Hi Sharon, The body type analysis is dependent upon observation and questioning. Various features of Vata , Pitta and Kapha types have been described in the classical texts of Ayurveda mainly Charak Samhita, Ashtanga Hridayam,and Sushruta Samhita. Ayurvedic practitioners ascertain the body type through observation and questioning and for self diagnosis multiple choice questions have been prepared. The dual body type, in which one is primary dosha and the other is secondary dosha is most common. The tridoshic prakriti (the sanskrit name for body type) does not exist as per classics. Rather, if in a person all three dosha are represented and are working in unison, the person is called having a ‘Sum’ Prakriti and is the healthiest of all the Prakrities. In fact, no Prakriti is bad by itself. It just gives you a tendency for the dominant dosha to get aggravated more easily than the other less dominant dosha. In all individuals all the three dosha are represented to a greater or lesser extent. Only that one or two dosha are more dominant. The purpose of the prakritii analysis is to anticipate the tendency of related disease in a person and also is used to determine the treatment regimens. At an individual level, you can be healthier if you make it a point that you follow a diet and life style around your Prakriti. Moreover it also not always necessary to follow a diet and lifestyle aimed at pacifying your body type dosha. All dosha are important for the functioning of the body and hence the diet and lifestyle should be as per the dosha dominance at a particular time, season and as per the dosha imbalance state if any. Confusing it is but in nut shell you need to be more vigilant about your dominant dosha and follow a diet and lifestyle around the same. If you see symptoms of another dosha like heat or inflammation contributed by Pitta which could be your secondary dosha, it would be a deviation from your body type ( which, lets assume, is Vata dominant) and is called a Vikriti ( or deviation form Prakriti – meaning nature). So in this case first the Pitta will be pacified in a way that your inherent Primary dosha Vata does not get aggravated.This is a simplistic way of putting it but in a diseased state many other factors are considered and each person apparently with same set of different symptoms as another person is unique as per Ayurveda. So most pf the time you need the help of an Ayurvedic practitioner if you get out of sync from your body type or Prakriti. Keep reading more about Ayurveda, though Prakriti or body type is a good starting point to introduce yourself to Ayurveda!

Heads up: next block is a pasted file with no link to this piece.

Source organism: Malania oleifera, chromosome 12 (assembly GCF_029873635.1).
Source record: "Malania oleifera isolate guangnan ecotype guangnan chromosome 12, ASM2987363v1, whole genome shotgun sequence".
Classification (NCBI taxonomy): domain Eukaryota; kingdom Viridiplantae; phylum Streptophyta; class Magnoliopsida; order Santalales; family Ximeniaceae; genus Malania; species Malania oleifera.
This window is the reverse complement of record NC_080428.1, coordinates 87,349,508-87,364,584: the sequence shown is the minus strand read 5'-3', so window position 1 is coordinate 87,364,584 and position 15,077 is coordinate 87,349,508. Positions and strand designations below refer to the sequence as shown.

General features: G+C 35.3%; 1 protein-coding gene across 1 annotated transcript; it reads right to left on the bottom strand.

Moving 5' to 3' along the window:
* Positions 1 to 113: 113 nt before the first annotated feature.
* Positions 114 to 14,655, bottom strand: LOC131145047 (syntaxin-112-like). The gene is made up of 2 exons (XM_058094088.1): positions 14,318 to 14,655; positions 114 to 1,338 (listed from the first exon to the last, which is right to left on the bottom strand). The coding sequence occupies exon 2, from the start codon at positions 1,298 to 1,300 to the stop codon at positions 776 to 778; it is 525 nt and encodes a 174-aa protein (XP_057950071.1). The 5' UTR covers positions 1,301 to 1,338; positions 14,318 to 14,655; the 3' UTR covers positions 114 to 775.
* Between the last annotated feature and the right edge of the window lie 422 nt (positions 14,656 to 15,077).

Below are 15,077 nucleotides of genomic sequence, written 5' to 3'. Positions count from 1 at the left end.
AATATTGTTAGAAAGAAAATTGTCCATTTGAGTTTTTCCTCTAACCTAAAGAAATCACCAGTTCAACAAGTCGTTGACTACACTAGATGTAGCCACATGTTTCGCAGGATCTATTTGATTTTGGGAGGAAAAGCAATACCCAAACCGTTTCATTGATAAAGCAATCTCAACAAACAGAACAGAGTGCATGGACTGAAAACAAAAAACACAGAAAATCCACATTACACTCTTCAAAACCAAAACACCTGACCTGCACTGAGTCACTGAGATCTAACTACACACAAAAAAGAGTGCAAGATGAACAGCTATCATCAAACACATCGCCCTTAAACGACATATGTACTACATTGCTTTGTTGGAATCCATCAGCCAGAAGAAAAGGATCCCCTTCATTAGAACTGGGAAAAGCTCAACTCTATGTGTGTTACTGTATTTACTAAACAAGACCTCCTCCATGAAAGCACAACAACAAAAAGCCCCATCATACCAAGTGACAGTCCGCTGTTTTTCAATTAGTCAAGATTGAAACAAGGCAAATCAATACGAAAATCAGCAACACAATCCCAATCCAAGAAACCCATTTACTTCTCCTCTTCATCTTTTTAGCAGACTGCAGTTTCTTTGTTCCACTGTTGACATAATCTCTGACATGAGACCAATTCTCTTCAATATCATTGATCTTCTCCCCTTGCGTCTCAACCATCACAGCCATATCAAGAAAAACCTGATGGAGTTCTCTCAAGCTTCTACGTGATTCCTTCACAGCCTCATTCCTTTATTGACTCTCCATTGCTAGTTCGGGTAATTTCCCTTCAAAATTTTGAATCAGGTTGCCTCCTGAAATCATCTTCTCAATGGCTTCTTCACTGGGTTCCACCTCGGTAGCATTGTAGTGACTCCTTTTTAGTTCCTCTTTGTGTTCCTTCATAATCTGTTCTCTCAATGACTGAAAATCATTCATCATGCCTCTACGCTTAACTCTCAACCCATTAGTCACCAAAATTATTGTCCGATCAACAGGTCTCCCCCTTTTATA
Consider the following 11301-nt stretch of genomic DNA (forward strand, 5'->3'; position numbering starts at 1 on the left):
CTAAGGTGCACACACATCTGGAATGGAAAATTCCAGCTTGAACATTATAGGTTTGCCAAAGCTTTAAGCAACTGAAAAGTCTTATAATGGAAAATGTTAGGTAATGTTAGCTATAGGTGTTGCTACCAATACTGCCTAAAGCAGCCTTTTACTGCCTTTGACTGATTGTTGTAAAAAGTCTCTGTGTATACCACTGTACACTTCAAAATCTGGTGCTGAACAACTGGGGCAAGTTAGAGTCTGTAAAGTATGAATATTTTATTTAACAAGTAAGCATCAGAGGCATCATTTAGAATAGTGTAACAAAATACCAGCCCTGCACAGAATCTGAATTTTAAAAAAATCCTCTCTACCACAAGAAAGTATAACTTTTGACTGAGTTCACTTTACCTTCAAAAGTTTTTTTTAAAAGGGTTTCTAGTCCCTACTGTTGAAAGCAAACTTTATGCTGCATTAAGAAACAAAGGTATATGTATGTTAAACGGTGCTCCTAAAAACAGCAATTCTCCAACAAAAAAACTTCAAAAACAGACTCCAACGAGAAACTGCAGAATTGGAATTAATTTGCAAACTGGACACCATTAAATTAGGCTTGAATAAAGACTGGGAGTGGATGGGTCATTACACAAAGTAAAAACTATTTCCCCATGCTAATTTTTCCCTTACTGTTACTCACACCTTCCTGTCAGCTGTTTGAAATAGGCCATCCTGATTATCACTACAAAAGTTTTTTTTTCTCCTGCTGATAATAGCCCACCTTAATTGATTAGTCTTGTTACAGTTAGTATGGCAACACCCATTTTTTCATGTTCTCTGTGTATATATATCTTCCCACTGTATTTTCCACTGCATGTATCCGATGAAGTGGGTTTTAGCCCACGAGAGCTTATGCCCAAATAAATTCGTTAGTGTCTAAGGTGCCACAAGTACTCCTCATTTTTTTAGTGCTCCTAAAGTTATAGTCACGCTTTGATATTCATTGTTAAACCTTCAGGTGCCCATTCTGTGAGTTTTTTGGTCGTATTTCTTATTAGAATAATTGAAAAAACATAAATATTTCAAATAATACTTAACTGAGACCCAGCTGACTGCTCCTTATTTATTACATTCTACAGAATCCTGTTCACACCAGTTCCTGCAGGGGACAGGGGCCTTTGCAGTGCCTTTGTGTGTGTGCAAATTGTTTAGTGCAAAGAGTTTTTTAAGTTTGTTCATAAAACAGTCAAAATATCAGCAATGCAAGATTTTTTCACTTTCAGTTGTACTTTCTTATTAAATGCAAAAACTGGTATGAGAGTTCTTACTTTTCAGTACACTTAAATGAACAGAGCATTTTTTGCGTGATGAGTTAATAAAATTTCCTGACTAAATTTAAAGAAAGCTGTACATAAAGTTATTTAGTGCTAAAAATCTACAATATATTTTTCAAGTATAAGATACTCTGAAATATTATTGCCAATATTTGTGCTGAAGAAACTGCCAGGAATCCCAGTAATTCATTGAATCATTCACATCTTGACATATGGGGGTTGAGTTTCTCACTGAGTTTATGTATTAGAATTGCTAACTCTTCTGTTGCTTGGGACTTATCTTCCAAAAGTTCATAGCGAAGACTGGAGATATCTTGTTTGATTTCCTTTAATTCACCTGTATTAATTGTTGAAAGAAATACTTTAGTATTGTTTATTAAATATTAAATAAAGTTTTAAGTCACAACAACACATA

3. Hi Deepak, I have a lot of pain in my shoulders and neck. I’ve been to many doctors and had MRI and X-Rays done, but they tell me that nothing is wrong with me. I am predominantly Vata, and secondarily Pitta, with a small amount of Kapha. I also have swollen legs by the end of each day.

    • mm

      Hi Ambuja, The doctors not finding anything radiologically is a good sign that you are not having any structural anomaly in the spine.
      However, the aggravation of Vata, which cannot be measured in most cases, can cause these symptoms. So following a Vata pacifying diet and lifestyle and using procedures like snehana (oleation) and swedana (sudation) and also basti ( medicated enemas) can be thought of along with appropriate herbs. Please contact an ayurvedic centre near you for assessment and advice as one has to assess if the Vata is aggravated independently or is ‘enveloped’ by Pitta or Kapha. Avoidance of aggravating causes is also an important part of the management.

  4. Hello, I am a Vata (I am a male, 6ft tall, about 130lb), and I read that Ayurveda portions should be what you can fit in your 2 hands if you cup them together. I have been trying to do this for about a week but I’m finding that I am getting hungry, tired, weak, jittery, and agitated about 1.5-2 hours after my meals, but I endure until the 4 hour mark. But I just don’t see how this is sustainable for me. What should I do about my food intake (portions, frequency etc)? Thanks

    • mm